[IPython-dev] custom web notebook cells

Brian Granger ellisonbg@gmail....
Sat Dec 15 00:51:55 CST 2012


Nicholas,

Awesome, I can tell the notebook has you thinking about lots of cool
things.  I love that.  I will write more soon, but here is the short
answer:

* Once we merge the Javascript plugins branch, we will be able to do
all of the types of "widgets" you mention (SVG, tangle, spreadsheet,
controls, etc) with our current code cells.  In fact, we even have a
huge grant from the Sloan foundation to work on this *exactly* for the
next two years:

http://ipython.org/sloan-grant.html

* I am almost positive that we will grow some sort of node dependency
over time - probably not for running the notebook, but most likely for
dev, testing etc.

* For testing, our best option so far is phantom.js and casper.js.

Cheers,

Brian

On Fri, Dec 14, 2012 at 9:05 PM, Nicholas Bollweg
<nick.bollweg@gmail.com> wrote:
> sorry, my initial setup of digest makes it hard to get at the thread
> structure directly, so hopefully this gets in the right place.
>
> the feedback has been very good, impressive community (and product, of
> course)
> you have built here!
>
>     > * We need to maintain the ability to install ipython without
> setuptool.
>
> whoa, very "there is no spoon." just went back and read some tickets that
> mention setuptools/distutils. will respect the community's desires, here!
>
> so i guess, if primarily-javascript packages *were* to be installed via
> python,
> the IPython Way could be to have some %load_ext cells at the
> beginning of the notebook that would somehow change the static
> lookup path at runtime. i'll revisit my investigation of the extensions!
> once
> there is one example like this, it should be easy to repeat the pattern.
>
>     > Before we start actually coding on the require.js stuff or
>     > reorganizing that stuff, we need to figure out what we want to do
>     > exactly.  Here is an IPEP for us to work all of that out:
>
> thanks for the pointer to the IPEP5, very good scope! while i am learning to
> love node, i might avoid bringing in the node dependency until
> someone really has that itch to scratch... i could imagine the 0mq layer
> being
> perfect for interacting between python and node... under the correct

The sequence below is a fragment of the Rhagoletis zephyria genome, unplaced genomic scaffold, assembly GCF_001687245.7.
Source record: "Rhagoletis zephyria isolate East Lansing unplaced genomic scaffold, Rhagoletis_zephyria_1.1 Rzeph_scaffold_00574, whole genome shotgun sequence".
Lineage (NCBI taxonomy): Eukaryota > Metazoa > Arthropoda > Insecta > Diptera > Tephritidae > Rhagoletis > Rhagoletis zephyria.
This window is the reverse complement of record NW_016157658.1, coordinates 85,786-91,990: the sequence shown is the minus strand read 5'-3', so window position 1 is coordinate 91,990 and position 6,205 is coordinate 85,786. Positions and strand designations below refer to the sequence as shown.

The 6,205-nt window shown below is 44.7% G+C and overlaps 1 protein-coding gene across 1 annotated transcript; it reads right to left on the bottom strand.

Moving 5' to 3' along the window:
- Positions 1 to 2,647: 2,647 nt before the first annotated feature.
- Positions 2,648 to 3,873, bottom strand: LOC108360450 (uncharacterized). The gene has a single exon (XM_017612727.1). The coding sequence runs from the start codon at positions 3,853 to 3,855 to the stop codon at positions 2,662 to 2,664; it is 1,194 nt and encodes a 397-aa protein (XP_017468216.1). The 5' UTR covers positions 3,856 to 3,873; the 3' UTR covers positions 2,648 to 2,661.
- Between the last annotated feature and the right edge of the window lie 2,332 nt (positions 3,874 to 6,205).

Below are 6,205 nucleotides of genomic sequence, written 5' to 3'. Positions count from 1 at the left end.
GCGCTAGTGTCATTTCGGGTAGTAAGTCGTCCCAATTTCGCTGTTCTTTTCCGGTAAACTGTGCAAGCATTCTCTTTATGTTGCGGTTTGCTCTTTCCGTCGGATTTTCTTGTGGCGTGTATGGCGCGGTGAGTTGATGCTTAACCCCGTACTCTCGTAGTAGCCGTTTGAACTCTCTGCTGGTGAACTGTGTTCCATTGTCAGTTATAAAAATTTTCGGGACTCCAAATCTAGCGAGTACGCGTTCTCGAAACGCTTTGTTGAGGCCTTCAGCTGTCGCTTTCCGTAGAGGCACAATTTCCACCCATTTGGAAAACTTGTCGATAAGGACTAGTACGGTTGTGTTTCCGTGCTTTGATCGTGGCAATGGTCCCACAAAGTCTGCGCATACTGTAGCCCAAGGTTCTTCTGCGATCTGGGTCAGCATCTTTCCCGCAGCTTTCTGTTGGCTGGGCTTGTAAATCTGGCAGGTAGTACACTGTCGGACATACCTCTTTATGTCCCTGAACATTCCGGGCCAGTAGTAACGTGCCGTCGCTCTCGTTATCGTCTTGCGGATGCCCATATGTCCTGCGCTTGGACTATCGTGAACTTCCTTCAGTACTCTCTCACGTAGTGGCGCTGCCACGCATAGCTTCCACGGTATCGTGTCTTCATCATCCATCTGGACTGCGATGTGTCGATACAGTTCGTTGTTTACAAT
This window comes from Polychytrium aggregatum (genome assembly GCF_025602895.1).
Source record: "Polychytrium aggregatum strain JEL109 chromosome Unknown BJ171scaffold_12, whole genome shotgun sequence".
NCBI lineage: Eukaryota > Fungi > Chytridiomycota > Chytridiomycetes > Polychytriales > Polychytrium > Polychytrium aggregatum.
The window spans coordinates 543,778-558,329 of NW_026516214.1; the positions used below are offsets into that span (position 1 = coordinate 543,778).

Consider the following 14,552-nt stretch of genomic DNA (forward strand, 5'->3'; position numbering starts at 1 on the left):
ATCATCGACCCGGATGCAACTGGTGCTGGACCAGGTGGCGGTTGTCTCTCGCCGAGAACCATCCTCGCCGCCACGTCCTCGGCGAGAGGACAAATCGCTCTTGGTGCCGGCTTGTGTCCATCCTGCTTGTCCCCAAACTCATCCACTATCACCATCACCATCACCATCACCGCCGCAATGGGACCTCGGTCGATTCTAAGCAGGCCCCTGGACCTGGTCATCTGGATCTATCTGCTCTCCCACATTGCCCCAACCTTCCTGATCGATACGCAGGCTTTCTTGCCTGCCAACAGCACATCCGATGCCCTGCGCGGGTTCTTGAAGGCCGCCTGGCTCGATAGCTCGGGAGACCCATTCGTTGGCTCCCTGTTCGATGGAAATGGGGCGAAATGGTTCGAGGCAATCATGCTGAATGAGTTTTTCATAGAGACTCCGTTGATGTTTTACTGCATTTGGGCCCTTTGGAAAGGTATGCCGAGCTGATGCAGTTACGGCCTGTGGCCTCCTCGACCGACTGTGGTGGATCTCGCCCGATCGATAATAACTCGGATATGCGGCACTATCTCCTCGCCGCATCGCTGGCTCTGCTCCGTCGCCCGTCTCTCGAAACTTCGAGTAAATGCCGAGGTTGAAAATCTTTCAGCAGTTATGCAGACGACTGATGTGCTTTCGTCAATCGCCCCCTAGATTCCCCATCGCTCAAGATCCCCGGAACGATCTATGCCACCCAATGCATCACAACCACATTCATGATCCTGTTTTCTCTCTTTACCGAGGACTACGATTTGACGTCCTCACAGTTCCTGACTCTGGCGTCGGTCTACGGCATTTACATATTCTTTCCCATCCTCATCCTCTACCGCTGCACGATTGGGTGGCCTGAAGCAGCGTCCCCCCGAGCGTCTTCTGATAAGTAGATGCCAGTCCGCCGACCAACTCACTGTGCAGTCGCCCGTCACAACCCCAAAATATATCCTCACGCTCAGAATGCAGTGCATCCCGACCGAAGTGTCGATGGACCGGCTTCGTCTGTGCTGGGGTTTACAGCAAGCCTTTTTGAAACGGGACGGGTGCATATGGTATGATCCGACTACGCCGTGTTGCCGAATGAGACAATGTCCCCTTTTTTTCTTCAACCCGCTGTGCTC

> conditions.
>
> ghost.py can handle the testing requirements, though it will crank up the
> travis test runs by a pretty serious amount, due to the installation of qt
> and
> friends... ah! but The Other Notebook already uses qt, so maybe this isn't
> as
> bad of a hit. here's the ghost.py .travis.yml that is the recipe i have used
> for getting it running:
>
>     https://github.com/jeanphix/Ghost.py/blob/master/.travis.yml
>
> having node around to do npm might not actually meet the needs of
> the notebook plugin builder (see below)... webassets looks good, but doesn't
> handle the dependency tree. tough choices ahead.
>
>     > * We have to serve these files on the web.  I don't want to have our
>     >   web server walking all over a users system to pull files as that is
> a
>     >   huge security risk.  We need to isolate the location of these files.
>
> yes, definitely a concern... need to wrap my head around this... what makes
> the
> most sense? options:
>
> - copy stuff into the ipython location
>   - seems bad
> - have multiple static_paths
>   - my current implementation, relies on runtime setuptools
> - collect all static deps into a tmpdir which only contains the files needed
>   - has potential...
>
>     > * Some plugins don't have any python code so I am not sure it makes
>     >   sense to bundle things into a python package.
>
> indeed, i have fought with this demon a few times, most recently with apache
> allura's homerolled asset management system. putting my sysadmin hat on,
> i'd have the fewest dependency management systems possible... apt-get/yum +
> pip.
> it's an immediate turnoff if i have to do much more than that. packaging as
> python does have the whole pypi advantage, though.
>
> of course, what could end up happening is that the plugins would have
> versions
> as well, and it could be that two different .ipynb's you wanted to look at
> would use different versions. this suggests, perhaps, that the plugins
> should
> be installed into the notebook itself, which also chills me to the bone.
>
> i guess we need to understand how a user would want to use these...
> definitely
> have to do more thinking.
>
>     > But, I would like to learn more about your usage cases.  There might
>     > be other ways of supporting what you want to do:
>     > 1) Use an existing cell type with metadata.
>     > 2) Provide a custom UI for an existing cell type but don't change the
>     >    notebook format.
>     > 3) Actually add a new cell type to the notebook format officially if
> it
>     >    is something that a majority of our users would use often.
>
> my long-term vision is to build on what mathematica/jmp/tableau can do:
> support